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Hurricane Effects on a Fagus/Magnolia Forest in Southeast Texas, USA, in the Context of Long Term Forest Monitoring

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Title: Hurricane Effects on a Fagus/Magnolia Forest in Southeast Texas, USA, in the Context of Long Term Forest Monitoring
Author: Bill, Christopher Jason
Abstract: In 1986, Hurricane Bonnie passed over Wier Woods, a well-developed mesic forest in the Big Thicket Area of Texas, causing substantial tree mortality and opening several canopy gaps. Mortality was high during the hurricane interval, but did not vary significantly among species. Ingrowth into the 4.5 cm DBH size class was accelerated by the hurricane. Tree growth was largely unaffected by the hurricane; however, small individuals of all species experienced slightly increased growth rates after the hurricane. Mortality in the years after the storm did not decrease or increase. Even though Bonnie caused approximately three times "normal" mortality, there was only a slight decrease in basal area from 1985 to 1987. The low frequency of hurricanes and the modest effects of this hurricane suggest that hurricanes may have limited effects on the structure and dynamics of forests of the Big Thicket.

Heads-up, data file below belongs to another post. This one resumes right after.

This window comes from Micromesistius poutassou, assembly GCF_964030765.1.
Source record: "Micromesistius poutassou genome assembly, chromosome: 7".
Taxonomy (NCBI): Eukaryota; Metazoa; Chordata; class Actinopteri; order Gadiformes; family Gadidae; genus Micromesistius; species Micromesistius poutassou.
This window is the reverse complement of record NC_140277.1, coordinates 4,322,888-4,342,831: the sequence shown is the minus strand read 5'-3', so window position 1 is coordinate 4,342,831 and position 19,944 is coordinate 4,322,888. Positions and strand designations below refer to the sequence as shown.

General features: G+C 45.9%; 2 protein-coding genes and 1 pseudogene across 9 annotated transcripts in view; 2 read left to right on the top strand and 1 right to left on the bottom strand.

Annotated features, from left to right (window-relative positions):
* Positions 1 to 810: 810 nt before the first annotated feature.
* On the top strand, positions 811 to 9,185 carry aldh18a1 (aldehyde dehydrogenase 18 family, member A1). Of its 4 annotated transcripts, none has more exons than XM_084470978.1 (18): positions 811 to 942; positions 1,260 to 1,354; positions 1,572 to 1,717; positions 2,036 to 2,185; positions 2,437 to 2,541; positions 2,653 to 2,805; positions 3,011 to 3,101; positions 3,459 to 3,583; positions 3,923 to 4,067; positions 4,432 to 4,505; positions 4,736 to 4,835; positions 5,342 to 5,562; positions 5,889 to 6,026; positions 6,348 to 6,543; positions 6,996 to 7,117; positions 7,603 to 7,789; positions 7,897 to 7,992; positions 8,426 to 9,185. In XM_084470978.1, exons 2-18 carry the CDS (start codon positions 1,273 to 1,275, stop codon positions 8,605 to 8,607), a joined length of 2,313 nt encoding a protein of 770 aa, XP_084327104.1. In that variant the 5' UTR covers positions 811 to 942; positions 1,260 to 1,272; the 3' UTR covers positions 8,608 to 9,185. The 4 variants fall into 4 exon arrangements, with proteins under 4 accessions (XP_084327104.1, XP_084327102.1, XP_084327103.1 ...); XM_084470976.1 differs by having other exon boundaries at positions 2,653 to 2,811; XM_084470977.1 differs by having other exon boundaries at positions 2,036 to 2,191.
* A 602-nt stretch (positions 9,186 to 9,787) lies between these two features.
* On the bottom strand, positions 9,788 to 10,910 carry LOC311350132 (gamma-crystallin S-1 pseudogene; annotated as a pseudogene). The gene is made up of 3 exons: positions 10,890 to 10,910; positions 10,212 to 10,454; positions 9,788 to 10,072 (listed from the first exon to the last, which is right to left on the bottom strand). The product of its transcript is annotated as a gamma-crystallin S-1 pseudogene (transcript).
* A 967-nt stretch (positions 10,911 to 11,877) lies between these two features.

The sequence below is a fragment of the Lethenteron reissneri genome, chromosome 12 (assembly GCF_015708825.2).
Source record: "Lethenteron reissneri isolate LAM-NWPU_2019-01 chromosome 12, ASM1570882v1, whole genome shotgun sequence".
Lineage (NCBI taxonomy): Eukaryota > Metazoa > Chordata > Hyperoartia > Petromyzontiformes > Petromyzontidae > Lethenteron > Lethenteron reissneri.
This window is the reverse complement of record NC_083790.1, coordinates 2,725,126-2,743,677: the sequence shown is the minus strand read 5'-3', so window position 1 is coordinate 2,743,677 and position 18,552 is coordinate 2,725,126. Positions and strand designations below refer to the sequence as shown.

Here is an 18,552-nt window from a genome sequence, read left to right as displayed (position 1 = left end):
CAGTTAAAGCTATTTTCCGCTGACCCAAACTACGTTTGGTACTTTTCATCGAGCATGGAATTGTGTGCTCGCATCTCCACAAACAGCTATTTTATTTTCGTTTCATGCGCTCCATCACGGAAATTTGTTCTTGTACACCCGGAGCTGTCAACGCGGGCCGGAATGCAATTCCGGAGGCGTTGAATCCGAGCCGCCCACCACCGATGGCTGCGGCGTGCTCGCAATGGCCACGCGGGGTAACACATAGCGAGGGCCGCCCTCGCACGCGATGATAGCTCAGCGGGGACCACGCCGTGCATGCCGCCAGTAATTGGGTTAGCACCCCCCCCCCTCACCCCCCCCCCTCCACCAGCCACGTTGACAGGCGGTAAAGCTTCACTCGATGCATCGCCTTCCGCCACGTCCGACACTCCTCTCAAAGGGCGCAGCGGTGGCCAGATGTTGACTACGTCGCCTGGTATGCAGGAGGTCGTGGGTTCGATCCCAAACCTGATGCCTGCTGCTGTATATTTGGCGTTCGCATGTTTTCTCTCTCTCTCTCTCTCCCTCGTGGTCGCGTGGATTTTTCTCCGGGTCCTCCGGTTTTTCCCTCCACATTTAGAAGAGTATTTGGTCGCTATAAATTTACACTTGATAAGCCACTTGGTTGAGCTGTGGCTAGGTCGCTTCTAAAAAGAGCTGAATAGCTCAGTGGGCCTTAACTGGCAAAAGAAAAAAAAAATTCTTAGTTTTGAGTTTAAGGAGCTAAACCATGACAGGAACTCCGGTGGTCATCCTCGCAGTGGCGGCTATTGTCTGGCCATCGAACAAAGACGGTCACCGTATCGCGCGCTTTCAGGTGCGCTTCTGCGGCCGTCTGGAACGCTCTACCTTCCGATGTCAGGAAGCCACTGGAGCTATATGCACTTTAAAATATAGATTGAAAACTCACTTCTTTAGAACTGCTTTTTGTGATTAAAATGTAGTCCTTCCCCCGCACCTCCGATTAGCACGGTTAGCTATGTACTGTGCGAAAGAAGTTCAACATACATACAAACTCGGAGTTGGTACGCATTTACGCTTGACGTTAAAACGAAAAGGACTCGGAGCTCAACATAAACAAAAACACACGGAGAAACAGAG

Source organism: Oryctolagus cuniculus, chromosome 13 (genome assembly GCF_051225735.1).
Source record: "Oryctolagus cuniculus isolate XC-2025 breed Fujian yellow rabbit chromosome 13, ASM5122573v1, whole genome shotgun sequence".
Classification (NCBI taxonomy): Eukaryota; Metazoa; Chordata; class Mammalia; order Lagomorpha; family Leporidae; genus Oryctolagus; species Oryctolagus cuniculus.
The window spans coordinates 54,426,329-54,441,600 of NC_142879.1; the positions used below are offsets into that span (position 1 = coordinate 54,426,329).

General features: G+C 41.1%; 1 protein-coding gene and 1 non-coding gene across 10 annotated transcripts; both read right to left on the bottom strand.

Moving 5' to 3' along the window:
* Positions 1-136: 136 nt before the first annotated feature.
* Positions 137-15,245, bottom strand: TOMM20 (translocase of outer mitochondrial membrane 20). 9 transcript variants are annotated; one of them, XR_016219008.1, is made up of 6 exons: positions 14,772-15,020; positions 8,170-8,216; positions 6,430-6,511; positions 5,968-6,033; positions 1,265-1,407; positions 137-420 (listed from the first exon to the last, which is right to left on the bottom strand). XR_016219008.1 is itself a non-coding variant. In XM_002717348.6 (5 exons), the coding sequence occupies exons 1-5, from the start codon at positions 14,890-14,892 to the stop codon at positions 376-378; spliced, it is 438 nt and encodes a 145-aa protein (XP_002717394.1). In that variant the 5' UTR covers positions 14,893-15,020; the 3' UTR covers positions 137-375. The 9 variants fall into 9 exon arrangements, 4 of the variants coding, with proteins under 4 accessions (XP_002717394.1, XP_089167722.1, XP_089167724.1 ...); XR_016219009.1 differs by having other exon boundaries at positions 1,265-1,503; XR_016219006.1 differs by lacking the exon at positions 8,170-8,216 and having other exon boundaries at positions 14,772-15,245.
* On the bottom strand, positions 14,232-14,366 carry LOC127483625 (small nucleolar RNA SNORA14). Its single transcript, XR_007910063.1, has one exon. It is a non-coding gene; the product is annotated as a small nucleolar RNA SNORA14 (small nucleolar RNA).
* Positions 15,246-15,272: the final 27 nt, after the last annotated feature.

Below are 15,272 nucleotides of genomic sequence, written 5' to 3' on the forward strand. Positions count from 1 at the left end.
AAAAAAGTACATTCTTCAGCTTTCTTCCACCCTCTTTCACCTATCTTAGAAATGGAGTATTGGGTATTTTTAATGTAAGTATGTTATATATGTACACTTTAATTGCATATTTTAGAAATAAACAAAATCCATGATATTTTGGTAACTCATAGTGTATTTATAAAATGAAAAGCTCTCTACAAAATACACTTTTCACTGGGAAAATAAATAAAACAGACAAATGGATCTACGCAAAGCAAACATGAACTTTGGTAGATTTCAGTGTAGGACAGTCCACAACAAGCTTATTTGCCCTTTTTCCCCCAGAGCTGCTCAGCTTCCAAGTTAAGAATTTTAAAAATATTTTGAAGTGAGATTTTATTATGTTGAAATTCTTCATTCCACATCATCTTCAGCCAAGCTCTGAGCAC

Citation: Bill, Christopher Jason. (1995) "Hurricane Effects on a Fagus/Magnolia Forest in Southeast Texas, USA, in the Context of Long Term Forest Monitoring." Masters Thesis, Rice University. http://hdl.handle.net/1911/20476.
URI: http://hdl.handle.net/1911/20476
Date: 1995

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